For example, getting a permit for carrying a hand gun could be just as much self defense training as anything else. And remember physical ability is only one of many aspects of self defense (others being awareness, legal understanding, running away, ect.) Krav Maga will get you the basics within a short period of time. MMA is good at creating a well rounded arsenal whilst getting you in good shape, and nearly every one of its techniques has self defense applications. At the end of the day, any martial art worth training will have some self defense in it. Some may require more training and/or changes in application to be useful in self defense (Tai Chi, for example), and many will not cover every aspect of fighting (i.e. BJJ by itself doesn't having striking, part of why MMA is so versatile), but most legitimate arts will cover enough to help you survive a bout with the average Joe. As far as fighting trained attackers, you would need to look at your strengths and weaknesses as a combatant, and possibly look into weapon training (knifes and guns, that is).

As far as superfluous techniques go, my experience generally shows that traditional martial arts tend to have more than MMA will. Not trying to spark any arguments, but generally speaking, MMA practitioners are forced by their nature to use things that are immediately practical and cut out the excess. Not to say that traditional MAs are a waste by any means whatsoever, but TMAs may require more training to get something applicable in uncontrolled situations.
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Van

Chinese Kempo Karate, Sandan
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bushido_man96
KF Sensei
KF Sensei

Joined: 31 Mar 2006
Posts: 27502
Location: Hays, KS
Styles: Taekwondo, Combat Hapkido, Aikido, GRACIE

PostPosted: Sun Dec 21, 2014 6:46 pm    Post subject: Reply with quote

vantheman wrote:
As far as superfluous techniques go, my experience generally shows that traditional martial arts tend to have more than MMA will. Not trying to spark any arguments, but generally speaking, MMA practitioners are forced by their nature to use things that are immediately practical and cut out the excess. Not to say that traditional MAs are a waste by any means whatsoever, but TMAs may require more training to get something applicable in uncontrolled situations.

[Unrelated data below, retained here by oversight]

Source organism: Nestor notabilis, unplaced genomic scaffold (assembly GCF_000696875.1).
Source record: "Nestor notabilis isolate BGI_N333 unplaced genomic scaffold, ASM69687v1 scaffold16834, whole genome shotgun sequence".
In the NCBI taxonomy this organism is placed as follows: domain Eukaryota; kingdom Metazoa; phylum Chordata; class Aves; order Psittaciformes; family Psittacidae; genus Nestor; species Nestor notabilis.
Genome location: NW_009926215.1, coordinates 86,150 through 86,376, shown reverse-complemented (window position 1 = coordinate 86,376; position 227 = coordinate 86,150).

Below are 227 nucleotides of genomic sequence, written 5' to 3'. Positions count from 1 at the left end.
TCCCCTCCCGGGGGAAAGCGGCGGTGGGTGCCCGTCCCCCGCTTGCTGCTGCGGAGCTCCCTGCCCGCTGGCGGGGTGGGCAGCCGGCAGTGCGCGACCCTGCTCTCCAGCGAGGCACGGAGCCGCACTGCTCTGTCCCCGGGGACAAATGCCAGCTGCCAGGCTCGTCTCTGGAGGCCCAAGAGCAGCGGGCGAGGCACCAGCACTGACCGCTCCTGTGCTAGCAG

There is something to be said for this. I'm not of the opinion that it holds true all the time, but when you are actively trying to knock someone out that is trying to knock you out, or take you down and defend from the takedown, and all that, it tends to weed out low percentage options pretty quick. But, not every self-defense situation is not synonymous with a ring experience, either. So I think there are some types of techniques you will find in more traditional styles as useful for practicing for self-defense applications. What's important on the "traditional" side of things is to make sure to start training application drills that are as live as possible as soon as possible, instead of always sticking with the traditional class orientation.
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Harkon72
Black Belt
Black Belt

Joined: 27 Aug 2012
Posts: 1875
Location: Wales
Styles: Okinawan Karate, Aikido, Ninpo.

PostPosted: Sun Dec 21, 2014 8:47 pm    Post subject: Reply with quote

I've said it before here, and I'll say it again; any martial art can be world class with the right teacher. A good martial artist is not always the best teacher either. I have been very disappointed with some systems only to realise that it was the way it was taught that was to blame. If you go every week and get your head kicked in; you will not learn anything. If you go and do postures and movements that you don't know what they are; again you are wasting your time. There are excellent teachers out there, go and find them. Never judge a book by its cover and go with an open mind. You might be surprised, even in the most unlikely places. If anyone tells you things like; "This is the best system in the World!" or "I'm a black belt in 10 martial arts!" just smile at them, they need the money for therapy.